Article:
We are living with one baby chicken.
We didn’t plan it that way but the other chicks traveling with her did not survive. I had ordered nine, and she was the only survivor of what our shipper told me was a very rare occurrence. So we ordered eight more chicks, and they should be here in about five days.
In the meantime, this little four-day-old Buff Orpington chick does seem to be doing fine. But to start at the beginning…
Yesterday morning around eight we got a phone call from our local post office that we had a package. “Our chickens!” I whooped, and drove into town, where I picked up a small box. On the way home, I was a little surprised that the cheeping coming from it wasn’t noisier, but it wasn’t till my husband Kelly and I opened it that we discovered our little girl cheeping in the middle of the box was the only one alive.
A very sad moment. There was a heat pack next to her, but most of the baby chickens had somehow gotten wedged between the insulation and the cardboard of the box. Both Kelly and the customer service guy we spoke to later thought it sounded like the box had been handled roughly, probably turned upside down.
So… what to do for our one little girl? We had a cardboard box with heat lamp , thermometer, feed, and water, for all of the chicks. She looked mighty tiny in there all by herself. By the way, when we got a heat lamp for the chick brooder that the cardboard box would be, I got a red one because it is a less glaring light and thus easier for the chickens to sleep with at night.
So we settled her in there, dipping her beak in the water right away. She understood that and soon had another drink. She pecked at the food when I put her by it, and I checked her bottom to make sure there wasn’t anything stuck there. If there had been, it would have probably been the dread “pasty butt” that you absolutely must deal with as they can die if they can’t poop. No problem there. (You deal with it by moistening it and getting the gunk off one way or another, even if you have to cause the young chick some pain to do it.)
I kept checking on her every 20 minutes or so. Was the temperature right? 95 is about perfect for the first week, and we raised or lowered the heat lamp to get it right.
It was easy to check on her because we had set the brooder up in the greenhouse attached to our house. Our dogs and cats are not allowed in there, and we keep a screen door latched or a regular door closed so they can’t get in. At this time of year, the greenhouse gets very little sun and thus wouldn’t overheat. It is a perfect place; I’m kinda glad our chicken coop isn’t finished yet.
I got online and went to Backyardchickens.com, which has a very active forum. I posted what had happened and asked for advice. I got lots of good wishes and good tips. One of them was to put a stuffed animal in with her, and it happened that there was a stuffed animal in the house, one that had come as a surprise with my Mac computer last year. I put that in, and she sat on it… she didn’t seem to like the wood chips as well.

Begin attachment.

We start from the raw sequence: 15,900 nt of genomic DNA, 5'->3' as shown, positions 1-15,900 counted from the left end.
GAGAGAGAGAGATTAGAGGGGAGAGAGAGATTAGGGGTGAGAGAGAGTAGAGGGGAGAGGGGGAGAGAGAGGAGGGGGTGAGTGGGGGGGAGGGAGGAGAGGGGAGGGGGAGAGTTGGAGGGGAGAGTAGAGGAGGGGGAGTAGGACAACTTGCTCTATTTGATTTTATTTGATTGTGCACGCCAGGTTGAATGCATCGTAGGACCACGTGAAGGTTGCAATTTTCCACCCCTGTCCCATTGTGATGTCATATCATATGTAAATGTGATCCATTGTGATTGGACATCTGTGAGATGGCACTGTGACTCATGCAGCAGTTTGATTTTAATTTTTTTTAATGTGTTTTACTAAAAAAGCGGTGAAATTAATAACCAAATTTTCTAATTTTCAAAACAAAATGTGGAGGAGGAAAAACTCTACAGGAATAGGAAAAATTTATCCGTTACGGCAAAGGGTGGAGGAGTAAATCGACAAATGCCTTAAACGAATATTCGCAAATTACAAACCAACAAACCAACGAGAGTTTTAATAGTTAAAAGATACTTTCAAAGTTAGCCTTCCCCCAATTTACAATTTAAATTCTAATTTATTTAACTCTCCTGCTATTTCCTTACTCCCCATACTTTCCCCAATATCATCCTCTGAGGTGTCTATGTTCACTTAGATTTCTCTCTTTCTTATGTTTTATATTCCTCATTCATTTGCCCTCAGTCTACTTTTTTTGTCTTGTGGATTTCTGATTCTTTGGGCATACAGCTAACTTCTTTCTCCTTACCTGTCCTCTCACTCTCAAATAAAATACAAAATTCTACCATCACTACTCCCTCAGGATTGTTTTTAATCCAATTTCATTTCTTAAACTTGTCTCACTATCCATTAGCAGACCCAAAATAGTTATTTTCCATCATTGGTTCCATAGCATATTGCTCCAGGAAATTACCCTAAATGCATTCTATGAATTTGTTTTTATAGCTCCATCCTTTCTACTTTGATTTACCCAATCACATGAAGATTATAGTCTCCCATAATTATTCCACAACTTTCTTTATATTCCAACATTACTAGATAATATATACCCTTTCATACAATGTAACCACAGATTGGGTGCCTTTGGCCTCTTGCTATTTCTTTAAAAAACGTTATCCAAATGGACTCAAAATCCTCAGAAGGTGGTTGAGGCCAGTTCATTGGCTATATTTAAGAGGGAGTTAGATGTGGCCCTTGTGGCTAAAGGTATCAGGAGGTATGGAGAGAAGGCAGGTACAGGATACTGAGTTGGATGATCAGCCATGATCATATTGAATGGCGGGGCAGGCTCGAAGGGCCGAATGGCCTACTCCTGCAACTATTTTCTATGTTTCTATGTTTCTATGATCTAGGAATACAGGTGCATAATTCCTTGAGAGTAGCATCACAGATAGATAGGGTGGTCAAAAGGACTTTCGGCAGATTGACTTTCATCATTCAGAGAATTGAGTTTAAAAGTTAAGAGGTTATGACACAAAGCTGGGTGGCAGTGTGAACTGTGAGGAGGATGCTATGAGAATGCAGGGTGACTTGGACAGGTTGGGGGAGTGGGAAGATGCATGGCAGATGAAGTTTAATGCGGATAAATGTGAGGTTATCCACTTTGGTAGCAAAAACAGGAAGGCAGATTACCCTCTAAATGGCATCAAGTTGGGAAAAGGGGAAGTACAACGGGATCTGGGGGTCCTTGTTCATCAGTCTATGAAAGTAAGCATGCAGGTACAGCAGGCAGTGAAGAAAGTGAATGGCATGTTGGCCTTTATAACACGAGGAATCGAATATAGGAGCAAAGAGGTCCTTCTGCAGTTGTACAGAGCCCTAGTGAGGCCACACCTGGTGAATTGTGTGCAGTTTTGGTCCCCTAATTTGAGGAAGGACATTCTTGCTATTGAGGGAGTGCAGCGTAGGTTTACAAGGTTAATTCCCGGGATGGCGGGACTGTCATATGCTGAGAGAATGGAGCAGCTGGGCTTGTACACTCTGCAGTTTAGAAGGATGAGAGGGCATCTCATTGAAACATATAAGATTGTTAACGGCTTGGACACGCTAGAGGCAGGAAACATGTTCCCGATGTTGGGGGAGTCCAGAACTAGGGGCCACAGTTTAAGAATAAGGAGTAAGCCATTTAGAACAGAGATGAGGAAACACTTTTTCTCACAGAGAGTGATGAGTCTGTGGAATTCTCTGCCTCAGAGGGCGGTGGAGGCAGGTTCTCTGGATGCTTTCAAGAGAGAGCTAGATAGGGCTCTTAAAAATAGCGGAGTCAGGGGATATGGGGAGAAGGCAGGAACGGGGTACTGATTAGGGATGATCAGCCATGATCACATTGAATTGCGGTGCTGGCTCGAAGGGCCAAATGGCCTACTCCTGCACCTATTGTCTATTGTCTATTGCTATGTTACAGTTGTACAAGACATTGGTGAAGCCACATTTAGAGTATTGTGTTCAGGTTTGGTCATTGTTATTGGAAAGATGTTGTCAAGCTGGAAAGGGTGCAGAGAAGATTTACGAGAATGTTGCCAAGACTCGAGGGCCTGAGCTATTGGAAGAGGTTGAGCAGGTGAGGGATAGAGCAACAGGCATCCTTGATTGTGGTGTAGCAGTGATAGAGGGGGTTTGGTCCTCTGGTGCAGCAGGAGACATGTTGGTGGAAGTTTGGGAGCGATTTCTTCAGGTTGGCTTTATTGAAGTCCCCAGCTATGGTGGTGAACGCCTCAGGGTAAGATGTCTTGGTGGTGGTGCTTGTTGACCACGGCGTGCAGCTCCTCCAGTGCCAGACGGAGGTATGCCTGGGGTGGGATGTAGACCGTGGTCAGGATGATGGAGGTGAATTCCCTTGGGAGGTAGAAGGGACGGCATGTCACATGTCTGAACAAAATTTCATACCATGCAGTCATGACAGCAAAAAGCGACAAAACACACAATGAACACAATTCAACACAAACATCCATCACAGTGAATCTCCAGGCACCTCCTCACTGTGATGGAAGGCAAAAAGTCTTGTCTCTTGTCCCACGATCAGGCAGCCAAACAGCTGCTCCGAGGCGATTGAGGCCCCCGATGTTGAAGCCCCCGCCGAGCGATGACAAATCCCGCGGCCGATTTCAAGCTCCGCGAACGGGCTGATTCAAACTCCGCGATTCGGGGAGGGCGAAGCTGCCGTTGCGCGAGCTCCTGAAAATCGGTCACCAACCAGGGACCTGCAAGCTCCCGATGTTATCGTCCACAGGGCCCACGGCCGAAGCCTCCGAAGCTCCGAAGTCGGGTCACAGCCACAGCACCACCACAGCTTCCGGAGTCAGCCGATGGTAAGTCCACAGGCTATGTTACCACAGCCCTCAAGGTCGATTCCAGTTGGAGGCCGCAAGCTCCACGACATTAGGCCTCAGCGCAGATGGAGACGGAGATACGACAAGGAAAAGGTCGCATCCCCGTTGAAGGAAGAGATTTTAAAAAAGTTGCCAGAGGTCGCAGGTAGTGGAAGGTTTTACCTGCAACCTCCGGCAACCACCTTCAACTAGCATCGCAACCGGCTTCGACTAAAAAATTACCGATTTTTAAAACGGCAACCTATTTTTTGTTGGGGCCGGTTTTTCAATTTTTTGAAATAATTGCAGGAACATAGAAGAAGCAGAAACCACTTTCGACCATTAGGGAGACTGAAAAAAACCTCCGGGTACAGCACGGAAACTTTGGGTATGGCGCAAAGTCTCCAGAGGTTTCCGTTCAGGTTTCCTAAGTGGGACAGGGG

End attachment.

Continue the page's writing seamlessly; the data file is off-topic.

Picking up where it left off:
She ate, she drank, she pooped, and she sat in my hands. I was picking her up whenever I checked on her. Buff Orpingtons are known to be friendly, and I would guess this one will be extra used to people. She pecked at my wedding ring and at my buttons.
Right away we had phoned the feed stores in our area, but it was too late in the season and they were all out of chicks. I went on Craigslist, another of the ideas I got from the friendly folks in the forum, but the only chicks I found were a four hours’ drive each way and that was not going to happen. I asked on a private Facebook group for our small town, and got ideas of some local chicken breeders.
There I struck paydirt… not for another baby chick, but a local woman had what turned out to be an absolutely great idea. A mirror! I put a hand mirror in the box, and our baby became inseparable with the chick in the mirror. So here is what the setup looked like by yesterday afternoon. By the way, she liked pecking at the bits of lettuce from our garden, but I don’t know if she actually ate any yet.
Once the mirror was in, that was her spot, and she slept right next to it last night.
This morning, I suggested that we call her Sunshine, and that was fine with Kelly. It was a good name for her color, and it was a nice upbeat name. Besides, it made me think of Sunshine Camp, the first place we had chickens — that link takes you to my blog post about the camp (no chickens in the article though.)
So right after our tea, while Kelly adjusted the box, I let Sunshine out into the unplanted greenhouse bed next to her box. I kept my hands nearby, but she seemed to enjoy running around a bit:
When we fixed up the box, I moved the stuffed animal over by the mirror, and added a bit of lettuce. No surprise that that is her favorite spot.
And so life goes on. I check on her a lot, but in a more relaxed way than yesterday. She is already such a chicken! Yesterday’s grief has mostly given way to today’s delight in our Sunshine. Of course, I sing to her, “You are my Sunshine…”